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Corporate tax cuts could bring down government Add to ...

With the NDP apparently determined to vote against the Conservative budget, Parliament returns Monday with the odds now increasingly favouring a general election call in March.

NDP finance critic Tom Mulcair told CTV Question Period Sunday that it was "highly unlikely" his party's caucus would support any budget that did not reverse Prime Minister Stephen Harper's plan to lower the corporate tax rate from 17 per cent to 15 per cent, the final stage of a set of cuts announced in 2007.

"If Mr. Harper's priority is to give more to the banks, he knows what to expect," Mr. Mulcair declared, repeating earlier warnings. NDP MPs, speaking on condition of anonymity, confirmed that many in caucus are strongly inclined to vote against the budget because of the corporate tax cuts, even if Finance Minister Jim Flaherty bows to the party's demands to cut taxes on home heating oil and to improve pension benefits for low-income seniors.

Both of the national opposition parties believe they have latched onto a potentially game-changing issue. In December, Liberal Leader Michael Ignatieff, who trails the Conservatives in the polls, said eliminating the tax cuts was an essential condition for Liberal support of the budget.

Since then, polls have shown huge public opposition to the tax cuts. A Leger Marketing poll commissioned by QMI News reported Sunday that only one Canadian in 10 favoured lower corporate taxes, while four in 10 wanted to see those taxes go up. About one in four thought the tax rate should stay as it is, and another quarter had no opinion.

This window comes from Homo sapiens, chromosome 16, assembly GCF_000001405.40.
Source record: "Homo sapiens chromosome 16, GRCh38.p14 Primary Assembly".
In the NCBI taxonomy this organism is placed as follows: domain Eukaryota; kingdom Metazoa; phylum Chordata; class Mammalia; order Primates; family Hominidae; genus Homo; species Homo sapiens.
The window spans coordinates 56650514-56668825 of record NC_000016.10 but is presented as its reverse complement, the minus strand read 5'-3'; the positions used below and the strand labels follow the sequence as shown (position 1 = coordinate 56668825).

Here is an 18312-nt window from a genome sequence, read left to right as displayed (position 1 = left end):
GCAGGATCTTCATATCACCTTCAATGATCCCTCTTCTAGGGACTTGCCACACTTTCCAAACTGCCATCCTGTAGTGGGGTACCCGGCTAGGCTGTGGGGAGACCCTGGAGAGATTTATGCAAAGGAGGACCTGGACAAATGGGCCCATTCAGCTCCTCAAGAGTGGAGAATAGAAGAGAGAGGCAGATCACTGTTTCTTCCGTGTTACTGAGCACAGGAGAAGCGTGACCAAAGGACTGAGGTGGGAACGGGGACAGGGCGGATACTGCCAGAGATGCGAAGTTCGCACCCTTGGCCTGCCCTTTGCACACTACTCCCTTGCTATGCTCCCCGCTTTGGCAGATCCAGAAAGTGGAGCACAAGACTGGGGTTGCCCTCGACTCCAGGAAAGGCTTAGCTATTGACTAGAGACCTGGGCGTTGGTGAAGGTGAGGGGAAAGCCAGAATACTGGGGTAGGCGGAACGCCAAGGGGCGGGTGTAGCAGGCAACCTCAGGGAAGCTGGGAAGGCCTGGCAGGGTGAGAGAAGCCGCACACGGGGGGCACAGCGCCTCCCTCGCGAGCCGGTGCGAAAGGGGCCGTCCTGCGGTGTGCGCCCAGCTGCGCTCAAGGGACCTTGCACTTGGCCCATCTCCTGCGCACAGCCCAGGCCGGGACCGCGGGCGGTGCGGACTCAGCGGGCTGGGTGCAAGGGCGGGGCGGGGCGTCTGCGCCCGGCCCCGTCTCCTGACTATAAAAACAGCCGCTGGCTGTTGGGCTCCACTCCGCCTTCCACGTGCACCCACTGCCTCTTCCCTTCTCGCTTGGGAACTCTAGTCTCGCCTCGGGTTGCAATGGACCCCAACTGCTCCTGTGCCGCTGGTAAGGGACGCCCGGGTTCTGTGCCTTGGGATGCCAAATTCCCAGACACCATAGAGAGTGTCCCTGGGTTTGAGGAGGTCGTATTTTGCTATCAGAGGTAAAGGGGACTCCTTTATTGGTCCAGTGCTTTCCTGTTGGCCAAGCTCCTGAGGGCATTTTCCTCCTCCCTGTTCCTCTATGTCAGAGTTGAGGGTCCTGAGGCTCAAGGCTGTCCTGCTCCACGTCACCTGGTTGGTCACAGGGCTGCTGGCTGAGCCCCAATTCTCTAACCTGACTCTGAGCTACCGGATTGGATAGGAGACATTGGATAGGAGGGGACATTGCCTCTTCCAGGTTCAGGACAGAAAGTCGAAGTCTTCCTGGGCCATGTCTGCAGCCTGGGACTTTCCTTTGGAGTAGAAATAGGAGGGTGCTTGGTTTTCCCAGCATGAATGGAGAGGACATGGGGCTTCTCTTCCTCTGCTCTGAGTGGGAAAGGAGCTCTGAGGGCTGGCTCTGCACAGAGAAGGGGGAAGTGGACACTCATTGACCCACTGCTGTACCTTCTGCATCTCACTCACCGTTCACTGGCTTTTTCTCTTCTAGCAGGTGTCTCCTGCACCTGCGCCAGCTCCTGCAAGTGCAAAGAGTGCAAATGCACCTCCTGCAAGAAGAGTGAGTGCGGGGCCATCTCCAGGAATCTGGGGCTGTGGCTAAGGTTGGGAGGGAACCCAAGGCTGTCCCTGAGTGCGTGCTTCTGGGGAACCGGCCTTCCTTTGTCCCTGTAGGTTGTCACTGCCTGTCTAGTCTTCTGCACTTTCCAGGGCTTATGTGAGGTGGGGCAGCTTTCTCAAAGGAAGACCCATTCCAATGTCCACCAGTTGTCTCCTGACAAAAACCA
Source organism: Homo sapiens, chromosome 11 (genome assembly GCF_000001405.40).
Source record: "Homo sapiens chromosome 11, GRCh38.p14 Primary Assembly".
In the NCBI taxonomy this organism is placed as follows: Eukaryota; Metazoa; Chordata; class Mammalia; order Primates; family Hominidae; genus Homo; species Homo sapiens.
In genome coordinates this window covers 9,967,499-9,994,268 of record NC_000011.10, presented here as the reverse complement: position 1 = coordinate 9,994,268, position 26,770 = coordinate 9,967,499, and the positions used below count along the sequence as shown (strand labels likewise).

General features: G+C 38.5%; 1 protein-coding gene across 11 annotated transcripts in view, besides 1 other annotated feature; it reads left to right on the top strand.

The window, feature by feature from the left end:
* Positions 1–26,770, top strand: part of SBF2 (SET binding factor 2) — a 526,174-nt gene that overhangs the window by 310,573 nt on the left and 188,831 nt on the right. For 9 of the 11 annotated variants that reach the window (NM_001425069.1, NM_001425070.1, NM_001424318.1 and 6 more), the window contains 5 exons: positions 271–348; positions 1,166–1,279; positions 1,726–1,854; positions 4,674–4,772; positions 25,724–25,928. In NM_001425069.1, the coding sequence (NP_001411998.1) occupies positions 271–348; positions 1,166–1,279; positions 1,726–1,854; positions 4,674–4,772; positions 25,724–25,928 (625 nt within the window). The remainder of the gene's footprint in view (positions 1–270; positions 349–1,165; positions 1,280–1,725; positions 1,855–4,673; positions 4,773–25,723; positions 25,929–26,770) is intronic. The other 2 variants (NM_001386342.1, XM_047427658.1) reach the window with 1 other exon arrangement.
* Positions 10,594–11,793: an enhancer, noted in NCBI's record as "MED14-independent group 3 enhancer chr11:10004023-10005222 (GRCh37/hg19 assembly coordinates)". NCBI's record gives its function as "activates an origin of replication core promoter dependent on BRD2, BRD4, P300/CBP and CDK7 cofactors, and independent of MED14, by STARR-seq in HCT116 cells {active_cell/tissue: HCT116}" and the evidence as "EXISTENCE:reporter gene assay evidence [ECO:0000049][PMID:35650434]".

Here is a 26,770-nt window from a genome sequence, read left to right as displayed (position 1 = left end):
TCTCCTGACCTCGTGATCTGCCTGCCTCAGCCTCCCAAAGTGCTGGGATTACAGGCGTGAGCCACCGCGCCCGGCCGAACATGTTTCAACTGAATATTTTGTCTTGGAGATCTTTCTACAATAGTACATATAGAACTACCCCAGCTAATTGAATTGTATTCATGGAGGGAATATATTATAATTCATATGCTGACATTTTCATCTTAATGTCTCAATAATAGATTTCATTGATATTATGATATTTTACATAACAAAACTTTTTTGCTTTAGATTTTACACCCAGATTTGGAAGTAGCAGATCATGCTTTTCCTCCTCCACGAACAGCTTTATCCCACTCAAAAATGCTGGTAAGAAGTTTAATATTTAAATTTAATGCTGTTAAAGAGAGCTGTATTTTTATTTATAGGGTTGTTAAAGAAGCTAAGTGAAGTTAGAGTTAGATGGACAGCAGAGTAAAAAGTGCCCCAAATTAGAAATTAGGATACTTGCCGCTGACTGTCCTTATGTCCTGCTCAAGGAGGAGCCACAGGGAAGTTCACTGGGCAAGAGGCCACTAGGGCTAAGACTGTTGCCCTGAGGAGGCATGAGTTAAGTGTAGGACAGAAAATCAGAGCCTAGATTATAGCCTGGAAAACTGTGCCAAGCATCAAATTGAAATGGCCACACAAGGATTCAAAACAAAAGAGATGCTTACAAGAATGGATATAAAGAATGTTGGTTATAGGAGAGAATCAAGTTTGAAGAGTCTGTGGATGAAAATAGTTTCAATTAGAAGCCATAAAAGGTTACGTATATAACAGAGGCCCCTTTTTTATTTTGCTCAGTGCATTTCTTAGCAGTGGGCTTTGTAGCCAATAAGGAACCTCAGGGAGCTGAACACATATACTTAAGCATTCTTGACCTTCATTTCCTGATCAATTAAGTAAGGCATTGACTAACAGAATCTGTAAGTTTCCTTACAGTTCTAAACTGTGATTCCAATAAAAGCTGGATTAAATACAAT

Bringing down the government over corporate tax cuts could provide a winning narrative for the Liberals and for the NDP.

Nonetheless, the Conservatives are adamant that the planned tax cuts would go ahead.

"This is fundamental," said Mr. Flaherty on Sunday. "We're going to continue with our low-tax plan compared to their high-tax plan." Mr. Flaherty is expected to announce the budget date as early as Monday. A few days after the budget is unveiled, the House will decide whether the government lives or dies.

Apart from being ideologically committed to increasing productivity and investment through lower corporate taxes, the Conservatives may be calculating that their supporters, about one in three voters, either endorse the cuts or at the least won't vote against the party because of them, leaving the Liberals and NDP to carve up the anti-tax-cut vote, along with the Bloc Québécois in Quebec.

Nonetheless, Mr. Flaherty and Mr. Harper may still be able to survive the budget vote if they offer the NDP enough concessions that the party feels it must swallow the tax cuts in order to claim credit on other fronts.

NDP strategists said Leader Jack Layton would continue to push for a budget accord with the Conservatives, if only because it would help keep the spotlight on the party and its leader.

The Bloc's demand that Ottawa target $5-billion in new spending for Quebec is so over the top that observers have written off the possibility of a Bloc-Conservative deal.

 

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